It seems not a month goes past without a story of horrendous greyhound abuse hitting the headlines.
In early April, Australian Broadcasting Corporation reported that police were investigating allegations of mass greyhound graves in New South Wales. It was claimed that there were at least a dozen such sites.
It followed the discovery of 55 greyhound carcasses near the Queensland city of Bandaberg. The industry has come under scrutiny since an Australian programme was broadcast which showed evidence of live baiting. The practice has been banned and criminalised for decades, but trainers and owners across the country have been using the illegal training method in the belief that it will improve a dog’s performance. If those alleged to be responsible are found guilty they will face heavy fines and up to five years in prison.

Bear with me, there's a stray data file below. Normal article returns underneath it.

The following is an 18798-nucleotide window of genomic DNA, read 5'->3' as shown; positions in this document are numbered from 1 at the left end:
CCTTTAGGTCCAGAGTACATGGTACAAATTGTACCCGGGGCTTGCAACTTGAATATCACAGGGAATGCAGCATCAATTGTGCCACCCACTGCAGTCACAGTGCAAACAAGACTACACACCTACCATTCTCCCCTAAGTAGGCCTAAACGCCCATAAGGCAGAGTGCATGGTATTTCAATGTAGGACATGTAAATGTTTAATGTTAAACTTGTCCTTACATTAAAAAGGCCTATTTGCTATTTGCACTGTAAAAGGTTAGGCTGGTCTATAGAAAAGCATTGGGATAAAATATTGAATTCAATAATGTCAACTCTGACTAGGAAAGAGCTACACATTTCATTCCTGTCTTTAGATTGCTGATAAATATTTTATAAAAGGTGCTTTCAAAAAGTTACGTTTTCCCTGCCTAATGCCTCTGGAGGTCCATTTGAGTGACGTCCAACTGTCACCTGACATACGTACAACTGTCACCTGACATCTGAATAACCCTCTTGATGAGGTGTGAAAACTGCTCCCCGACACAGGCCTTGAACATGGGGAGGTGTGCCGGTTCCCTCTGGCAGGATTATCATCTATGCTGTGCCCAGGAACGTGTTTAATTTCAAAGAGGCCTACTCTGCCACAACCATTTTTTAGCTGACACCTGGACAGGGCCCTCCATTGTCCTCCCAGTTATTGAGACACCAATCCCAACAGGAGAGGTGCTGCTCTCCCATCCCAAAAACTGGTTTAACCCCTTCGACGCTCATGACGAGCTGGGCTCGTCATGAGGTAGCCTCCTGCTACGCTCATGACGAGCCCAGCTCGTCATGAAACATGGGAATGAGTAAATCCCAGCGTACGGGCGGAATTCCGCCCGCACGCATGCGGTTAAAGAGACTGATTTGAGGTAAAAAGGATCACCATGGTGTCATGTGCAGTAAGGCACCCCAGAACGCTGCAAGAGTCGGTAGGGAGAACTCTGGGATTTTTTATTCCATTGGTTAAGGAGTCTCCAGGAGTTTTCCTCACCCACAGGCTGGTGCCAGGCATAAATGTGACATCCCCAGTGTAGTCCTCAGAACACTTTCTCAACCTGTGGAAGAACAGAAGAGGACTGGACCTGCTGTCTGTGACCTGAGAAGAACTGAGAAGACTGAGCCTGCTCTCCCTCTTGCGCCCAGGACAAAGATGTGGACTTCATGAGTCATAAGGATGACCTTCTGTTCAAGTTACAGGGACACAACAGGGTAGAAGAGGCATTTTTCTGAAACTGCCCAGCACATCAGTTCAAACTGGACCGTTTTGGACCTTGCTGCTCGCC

The picture for greyhounds isn’t any better in China. Last week, South China Morning Post reported that an animal rights activist exposed the racing industry’s adoption programme at The Canidrome track in Macau as a “sham”, claiming more than 30 greyhounds per month were being killed because they were deemed unprofitable.
Albano Martins says new dogs are being imported from Australia, despite a ban on passports imposed by the Greyhounds Australasia Ltd, the industry body. He described the industry as “slavery” and called for the closure of the race track.
In 2012, The Guardian reported that 302 greyhounds were injured at Canidrome in a 10-week period, many suffering multiple injuries, including broken limbs.
Fortunately, there are many charities around the world that help rescue and rehome unwanted greyhounds. Greyhound Compassion works hard to raise funds for rescue centres in the UK and Spain. Without the kindness and support of our members and donors, fewer greyhounds would be rescued.
Please help us by making a donation today.I want to save a greyhound